Mountain View, CA - December 1, 2011 - To clarify misinformation on the functionality of Carrier IQ software, the company is updating its statement from November 23rd 2011 as follows:

We measure and summarize performance of the device to assist Operators in delivering better service.

While a few individuals have identified that there is a great deal of information available to the Carrier IQ software inside the handset, our software does not record, store or transmit the contents of SMS messages, email, photographs, audio or video. For example, we understand whether an SMS was sent accurately, but do not record or transmit the content of the SMS. We know which applications are draining your battery, but do not capture the screen.

"Having examined the Carrier IQ implementation it is my opinion that allegations of keystroke collection or other surveillance of mobile device user's content are erroneous," asserts Rebecca Bace of Infidel Inc. a respected security expert.

Privacy is protected. Consumers have a trusted relationship with Operators and expect their personal information and privacy to be respected. As a condition of its contracts with Operators, CIQ operates exclusively within that framework and under the laws of the applicable jurisdiction. The data we gather is transmitted over an encrypted channel and secured within our customers' networks or in our audited and customer-approved facilities.

Carrier IQ is aware of various commentators alleging Carrier IQ has violated wiretap laws and we vigorously disagree with these assertions.

Our software makes your phone better by delivering intelligence on the performance of mobile devices and networks to help the Operators provide optimal service efficiency. We are deployed by leading Operators to monitor and analyze the performance of their services and mobile devices to ensure the system (network and handsets) works to optimal efficiency.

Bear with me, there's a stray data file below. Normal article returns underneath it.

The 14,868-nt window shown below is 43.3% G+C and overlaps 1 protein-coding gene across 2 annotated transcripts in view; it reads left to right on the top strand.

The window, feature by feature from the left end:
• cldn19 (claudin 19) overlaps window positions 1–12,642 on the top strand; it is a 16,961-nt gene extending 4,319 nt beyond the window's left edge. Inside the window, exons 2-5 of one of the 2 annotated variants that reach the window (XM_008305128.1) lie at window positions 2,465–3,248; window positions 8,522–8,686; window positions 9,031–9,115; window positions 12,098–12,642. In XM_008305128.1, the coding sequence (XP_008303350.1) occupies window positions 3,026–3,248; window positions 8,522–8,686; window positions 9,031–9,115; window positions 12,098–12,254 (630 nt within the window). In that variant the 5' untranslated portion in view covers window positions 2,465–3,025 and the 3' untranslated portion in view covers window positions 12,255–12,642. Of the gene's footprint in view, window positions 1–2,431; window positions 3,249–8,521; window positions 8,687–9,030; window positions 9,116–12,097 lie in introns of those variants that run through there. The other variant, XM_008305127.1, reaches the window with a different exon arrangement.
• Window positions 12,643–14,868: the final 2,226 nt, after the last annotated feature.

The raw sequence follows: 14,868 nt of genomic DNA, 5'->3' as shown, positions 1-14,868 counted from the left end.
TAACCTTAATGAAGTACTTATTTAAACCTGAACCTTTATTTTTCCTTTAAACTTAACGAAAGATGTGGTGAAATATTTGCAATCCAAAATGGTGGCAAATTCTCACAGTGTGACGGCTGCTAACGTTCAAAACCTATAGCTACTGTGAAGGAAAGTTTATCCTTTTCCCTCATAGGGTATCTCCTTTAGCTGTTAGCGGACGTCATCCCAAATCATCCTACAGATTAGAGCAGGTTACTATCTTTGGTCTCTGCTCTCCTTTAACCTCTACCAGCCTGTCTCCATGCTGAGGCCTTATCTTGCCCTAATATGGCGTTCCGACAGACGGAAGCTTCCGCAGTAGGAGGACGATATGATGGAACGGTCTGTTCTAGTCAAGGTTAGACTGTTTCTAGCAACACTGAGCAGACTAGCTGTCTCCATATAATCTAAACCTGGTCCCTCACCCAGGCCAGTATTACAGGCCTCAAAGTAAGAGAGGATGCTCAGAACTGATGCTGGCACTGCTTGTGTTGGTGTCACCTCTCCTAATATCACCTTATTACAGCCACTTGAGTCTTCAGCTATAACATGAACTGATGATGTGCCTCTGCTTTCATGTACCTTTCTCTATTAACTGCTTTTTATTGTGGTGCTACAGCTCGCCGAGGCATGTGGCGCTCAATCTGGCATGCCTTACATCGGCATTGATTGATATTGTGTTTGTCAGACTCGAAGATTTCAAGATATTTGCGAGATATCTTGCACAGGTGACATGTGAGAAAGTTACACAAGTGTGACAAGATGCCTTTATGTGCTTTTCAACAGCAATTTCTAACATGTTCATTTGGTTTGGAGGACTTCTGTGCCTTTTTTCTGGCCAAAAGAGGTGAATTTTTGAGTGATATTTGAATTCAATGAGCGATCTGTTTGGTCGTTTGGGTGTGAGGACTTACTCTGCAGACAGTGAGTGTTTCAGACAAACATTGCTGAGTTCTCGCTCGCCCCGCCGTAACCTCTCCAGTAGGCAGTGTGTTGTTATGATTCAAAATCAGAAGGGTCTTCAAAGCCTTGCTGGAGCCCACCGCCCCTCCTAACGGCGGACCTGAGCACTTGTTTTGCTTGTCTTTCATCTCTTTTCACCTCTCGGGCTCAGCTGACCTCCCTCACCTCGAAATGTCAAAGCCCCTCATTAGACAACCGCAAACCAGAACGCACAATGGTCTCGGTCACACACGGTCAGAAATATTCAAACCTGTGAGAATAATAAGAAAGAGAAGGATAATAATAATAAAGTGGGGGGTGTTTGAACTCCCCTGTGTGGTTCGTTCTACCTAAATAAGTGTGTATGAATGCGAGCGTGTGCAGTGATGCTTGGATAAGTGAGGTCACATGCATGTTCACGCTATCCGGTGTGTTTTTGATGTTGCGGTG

Operators want to provide better service to their customers, and information from the device and about the network is critical for them to do this. While in-network tools deliver information such as the location of calls and call quality, they do not provide information on the most important aspect of the service - the mobile device itself.

Carrier IQ acts as an agent for the Operators. Each implementation is different and the diagnostic information actually gathered is determined by our customers - the mobile Operators. Carrier IQ does not gather any other data from devices.

CIQ is the consumer advocate to the mobile operator, explaining what works and what does not work. Three of the main complaints we hear from mobile device users are (1) dropped calls, (2) poor customer service, and (3) having to constantly recharge the device. Our software allows Operators to figure out why problems are occurring, why calls are dropped, and how to extend the life of the battery. When a user calls to complain about a problem, our software helps Operators' customer service more quickly identify the specific issue with the phone.

John Cox covers wireless networking and mobile computing for Network World. : http://twitter.com/johnwcoxnww john_cox@nww.com http://www.networkworld.com/community/blog/2989/feed